Older blog entries for fjf (starting at number 3)

My surface plot adventure continues with even more fractal fun. I've got the continuous potential method more-or-less sorted out, and I think I know what's causing the ripples; these only show up when colours are adjusted for a directed light source.

Off to Italy tomorrow for a week, for a conference in Turin. By complete coincidence, Benoit B. Mandelbrot will be giving a key presentation there...

It's funny. I've been programming Cocoa on and off for two or three years, and quite intensively over the past five months, but never really did anything requiring lots of drawing. I've been putting it off...

Which is odd because normally the first thing I do in a new programming language is draw Mandelbrot figures. Well, I'm writing some software to plot surfaces, so for test cases I've been using data representing areas of the Mandelbrot figure: Fractals are fun!

I must say I am increasingly concerned about the amount of stuff that gets put in the trash can without any thought for the environment. I have decided to write a new "green" trash can application which filters any open source code, data or applications and recycles it by compressing it and making it available to the rest of the open source development world via the web. To prevent the trash can recycling itself, I will of course have to make it a proprietary, closed source application.

On a separate note: I discovered today that Schostakovich's piano concertos make the perfect antidote to an afternoon of Bach's violin partitas.

I don't know. I think Eugenia understands the OSS development process well enough. As she herself says:

I do OSNews for pure fun (it is just a hobby for me in order to fill up my free time), so if you have a problem with my spelling and grammar either:
a) do not come back (spare us and save your time too)
b) send me a proofread version of the article in question.
Whining about something I can't radically improve overnight, is not an option.

Sounds familiar?

Anyway, there's a difference between a small project like AbiWord where it's 20 or so developers trying to satisfy 20000 or so users, and big projects which act like they're the answer to life, the universe and everything. They can't all be 42.

Welcome to the real world.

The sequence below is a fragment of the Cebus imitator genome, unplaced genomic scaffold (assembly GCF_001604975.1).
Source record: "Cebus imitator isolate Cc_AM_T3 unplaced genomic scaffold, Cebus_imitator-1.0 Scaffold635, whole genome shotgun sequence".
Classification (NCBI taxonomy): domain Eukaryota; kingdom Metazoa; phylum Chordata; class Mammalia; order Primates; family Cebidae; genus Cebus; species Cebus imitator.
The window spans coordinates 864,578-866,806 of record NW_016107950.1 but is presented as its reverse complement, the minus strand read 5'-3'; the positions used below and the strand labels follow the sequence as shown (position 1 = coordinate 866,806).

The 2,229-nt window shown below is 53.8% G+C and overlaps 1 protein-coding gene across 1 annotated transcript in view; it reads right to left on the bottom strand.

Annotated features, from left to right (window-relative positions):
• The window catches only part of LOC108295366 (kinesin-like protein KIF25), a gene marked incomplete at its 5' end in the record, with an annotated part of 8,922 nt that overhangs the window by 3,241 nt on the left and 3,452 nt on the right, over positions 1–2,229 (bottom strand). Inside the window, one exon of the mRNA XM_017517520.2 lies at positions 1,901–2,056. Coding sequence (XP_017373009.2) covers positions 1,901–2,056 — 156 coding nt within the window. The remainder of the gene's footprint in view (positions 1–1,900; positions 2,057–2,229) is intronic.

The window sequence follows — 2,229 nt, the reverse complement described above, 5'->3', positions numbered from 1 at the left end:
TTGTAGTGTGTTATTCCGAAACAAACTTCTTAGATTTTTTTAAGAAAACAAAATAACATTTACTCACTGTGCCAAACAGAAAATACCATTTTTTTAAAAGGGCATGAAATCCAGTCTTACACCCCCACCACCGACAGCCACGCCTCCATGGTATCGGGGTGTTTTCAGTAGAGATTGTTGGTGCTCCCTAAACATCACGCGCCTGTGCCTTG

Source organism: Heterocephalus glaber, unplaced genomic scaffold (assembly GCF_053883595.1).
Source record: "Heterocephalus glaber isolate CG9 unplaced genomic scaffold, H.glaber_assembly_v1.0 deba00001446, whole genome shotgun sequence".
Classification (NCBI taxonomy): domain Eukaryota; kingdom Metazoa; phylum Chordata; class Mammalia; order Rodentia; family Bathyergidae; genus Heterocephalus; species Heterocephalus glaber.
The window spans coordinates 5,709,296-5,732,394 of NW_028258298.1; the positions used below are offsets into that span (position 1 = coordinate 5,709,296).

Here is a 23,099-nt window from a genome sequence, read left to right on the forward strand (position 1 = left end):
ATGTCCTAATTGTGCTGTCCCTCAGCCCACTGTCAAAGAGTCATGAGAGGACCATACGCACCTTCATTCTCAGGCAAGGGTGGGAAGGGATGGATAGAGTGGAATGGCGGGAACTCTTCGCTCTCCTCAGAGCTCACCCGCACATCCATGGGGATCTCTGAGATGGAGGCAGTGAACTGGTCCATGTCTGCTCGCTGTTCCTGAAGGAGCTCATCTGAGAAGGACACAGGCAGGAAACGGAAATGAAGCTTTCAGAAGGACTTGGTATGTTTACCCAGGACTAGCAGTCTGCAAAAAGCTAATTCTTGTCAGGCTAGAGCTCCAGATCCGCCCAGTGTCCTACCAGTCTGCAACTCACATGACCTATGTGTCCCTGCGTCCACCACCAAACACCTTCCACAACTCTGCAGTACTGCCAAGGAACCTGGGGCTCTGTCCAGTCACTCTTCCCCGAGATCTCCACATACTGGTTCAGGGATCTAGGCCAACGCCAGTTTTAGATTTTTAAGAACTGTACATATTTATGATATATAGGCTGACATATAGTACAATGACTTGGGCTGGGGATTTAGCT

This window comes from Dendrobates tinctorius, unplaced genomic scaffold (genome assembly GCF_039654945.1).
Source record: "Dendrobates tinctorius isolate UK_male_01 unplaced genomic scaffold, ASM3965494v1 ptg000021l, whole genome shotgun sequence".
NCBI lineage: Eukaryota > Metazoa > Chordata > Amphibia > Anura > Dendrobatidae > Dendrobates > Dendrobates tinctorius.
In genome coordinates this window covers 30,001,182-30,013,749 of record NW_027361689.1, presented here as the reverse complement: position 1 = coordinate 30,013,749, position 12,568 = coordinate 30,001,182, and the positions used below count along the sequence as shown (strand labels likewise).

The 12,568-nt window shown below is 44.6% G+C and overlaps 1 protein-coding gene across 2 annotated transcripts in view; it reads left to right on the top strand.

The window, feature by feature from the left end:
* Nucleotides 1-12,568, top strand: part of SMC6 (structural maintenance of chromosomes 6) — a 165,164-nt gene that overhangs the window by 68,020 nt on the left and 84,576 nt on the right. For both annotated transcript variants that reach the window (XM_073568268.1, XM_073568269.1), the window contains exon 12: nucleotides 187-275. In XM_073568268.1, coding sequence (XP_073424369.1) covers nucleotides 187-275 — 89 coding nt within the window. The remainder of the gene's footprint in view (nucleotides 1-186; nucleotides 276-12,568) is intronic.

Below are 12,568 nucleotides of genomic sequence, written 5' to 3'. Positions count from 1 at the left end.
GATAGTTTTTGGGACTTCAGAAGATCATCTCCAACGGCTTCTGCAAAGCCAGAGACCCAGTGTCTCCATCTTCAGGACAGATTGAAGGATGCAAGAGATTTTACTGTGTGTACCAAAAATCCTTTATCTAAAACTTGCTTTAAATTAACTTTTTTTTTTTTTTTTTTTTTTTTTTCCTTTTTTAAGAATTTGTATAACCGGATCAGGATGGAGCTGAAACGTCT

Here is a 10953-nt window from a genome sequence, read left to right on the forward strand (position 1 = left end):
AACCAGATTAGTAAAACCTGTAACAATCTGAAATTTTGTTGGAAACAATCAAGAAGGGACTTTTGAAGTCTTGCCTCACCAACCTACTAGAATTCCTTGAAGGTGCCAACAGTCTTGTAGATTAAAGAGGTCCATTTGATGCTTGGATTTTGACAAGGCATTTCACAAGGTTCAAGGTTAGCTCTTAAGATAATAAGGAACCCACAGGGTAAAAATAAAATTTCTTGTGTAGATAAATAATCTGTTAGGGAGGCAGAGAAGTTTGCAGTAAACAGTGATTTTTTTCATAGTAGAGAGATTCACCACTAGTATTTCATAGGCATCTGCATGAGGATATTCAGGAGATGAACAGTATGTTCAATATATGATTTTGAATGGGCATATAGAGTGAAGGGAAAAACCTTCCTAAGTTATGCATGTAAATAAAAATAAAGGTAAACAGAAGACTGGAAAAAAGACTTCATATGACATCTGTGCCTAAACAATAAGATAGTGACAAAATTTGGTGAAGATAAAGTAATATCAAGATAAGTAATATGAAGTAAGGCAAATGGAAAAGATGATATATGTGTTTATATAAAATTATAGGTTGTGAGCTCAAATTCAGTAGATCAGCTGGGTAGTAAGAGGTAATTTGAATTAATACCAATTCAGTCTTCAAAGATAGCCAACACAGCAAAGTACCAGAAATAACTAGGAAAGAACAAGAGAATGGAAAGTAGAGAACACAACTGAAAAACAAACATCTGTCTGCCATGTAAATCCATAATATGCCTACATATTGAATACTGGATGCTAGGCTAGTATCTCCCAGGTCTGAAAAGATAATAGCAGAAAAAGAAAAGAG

I have decided that programming is addictive. Or maybe it's just that I'm coding in Cocoa and I'm a chocaholic. Or maybe, as my quiet friend says, I really do need to get laid.

Cocoa. What a strange language! I remember being utterly baffled by it at first, and then at second, also at third... and then one day it started to make sense. Objective-C, the language where everything is expressed between square brackets, like array[indices].

Which you can also have. So:

for (i = 0; i < N; i++) {
  FigureArray * go = [FigureArray arrayWithCapacity:ArrayOfArraySizes[i]];
  [go figure];

And of course, with Objective-C++ the square brackets could mean just about anything anyway, e.g.:

class Nuts : public ExerciseInRedundancy
  inline id operator[](NSArray * A) {
    if (A)
      if ([A count])
        return [A objectAtIndex:rand([A count])];
    return @"Cashew";

(Question: When Apple was thinking of mixing Cocoa with Java, did they plan to call it Cappuccino?)

Insane. I love it. I even looked into using GNUstep. I even compiled an obscure CVS branch of gcc and patched GNUstep source so that I could look into GNUstep using Objective-C++ but

And there is but.

But isn't there always a but?

I'm sorry, but I can't stand GNUstep. From a user perspective: it's too ugly. From a developer perspective: half the methods don't have proper names. I'll take another look next year, but until then it'll just be me and Abi and random Apple users telling me that I've obviously never used a Cocoa application because AbiWord for OS X sucks...

Funny guys. I'll have to send them a bunch of rose stems.

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